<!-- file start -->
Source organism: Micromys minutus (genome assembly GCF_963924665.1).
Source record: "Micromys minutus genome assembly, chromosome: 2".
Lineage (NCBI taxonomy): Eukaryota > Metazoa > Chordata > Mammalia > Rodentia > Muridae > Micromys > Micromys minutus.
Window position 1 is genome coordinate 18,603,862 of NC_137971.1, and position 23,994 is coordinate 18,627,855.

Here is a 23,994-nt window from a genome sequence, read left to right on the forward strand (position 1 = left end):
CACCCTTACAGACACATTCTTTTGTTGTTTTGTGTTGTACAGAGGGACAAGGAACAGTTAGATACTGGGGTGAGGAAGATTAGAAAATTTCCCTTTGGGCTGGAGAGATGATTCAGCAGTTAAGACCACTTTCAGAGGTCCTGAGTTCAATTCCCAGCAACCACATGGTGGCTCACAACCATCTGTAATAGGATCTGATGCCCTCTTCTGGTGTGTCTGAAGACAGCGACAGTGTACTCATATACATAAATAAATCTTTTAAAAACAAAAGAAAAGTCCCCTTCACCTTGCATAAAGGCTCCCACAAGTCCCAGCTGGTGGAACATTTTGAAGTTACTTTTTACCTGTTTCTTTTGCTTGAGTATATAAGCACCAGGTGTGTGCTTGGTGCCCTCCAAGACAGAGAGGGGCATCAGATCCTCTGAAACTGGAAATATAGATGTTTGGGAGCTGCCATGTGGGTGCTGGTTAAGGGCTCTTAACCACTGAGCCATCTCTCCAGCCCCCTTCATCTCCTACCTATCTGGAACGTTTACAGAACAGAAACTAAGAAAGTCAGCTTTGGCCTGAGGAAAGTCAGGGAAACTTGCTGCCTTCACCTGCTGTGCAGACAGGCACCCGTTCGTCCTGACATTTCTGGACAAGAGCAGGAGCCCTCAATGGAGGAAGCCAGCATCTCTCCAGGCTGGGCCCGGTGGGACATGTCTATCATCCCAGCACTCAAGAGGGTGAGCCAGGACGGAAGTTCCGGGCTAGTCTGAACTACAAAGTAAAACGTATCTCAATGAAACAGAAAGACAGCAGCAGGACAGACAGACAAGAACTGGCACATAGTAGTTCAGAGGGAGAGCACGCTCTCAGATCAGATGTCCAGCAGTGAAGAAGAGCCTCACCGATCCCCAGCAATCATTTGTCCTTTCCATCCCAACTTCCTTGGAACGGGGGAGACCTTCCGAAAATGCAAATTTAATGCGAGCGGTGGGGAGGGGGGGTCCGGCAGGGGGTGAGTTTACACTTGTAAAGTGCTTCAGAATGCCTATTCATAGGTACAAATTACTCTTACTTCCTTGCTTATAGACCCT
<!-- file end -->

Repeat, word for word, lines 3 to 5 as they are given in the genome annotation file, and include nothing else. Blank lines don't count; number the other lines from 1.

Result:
Lineage (NCBI taxonomy): Eukaryota > Metazoa > Chordata > Mammalia > Rodentia > Muridae > Micromys > Micromys minutus.
Window position 1 is genome coordinate 18,603,862 of NC_137971.1, and position 23,994 is coordinate 18,627,855.

Here is a 23,994-nt window from a genome sequence, read left to right on the forward strand (position 1 = left end):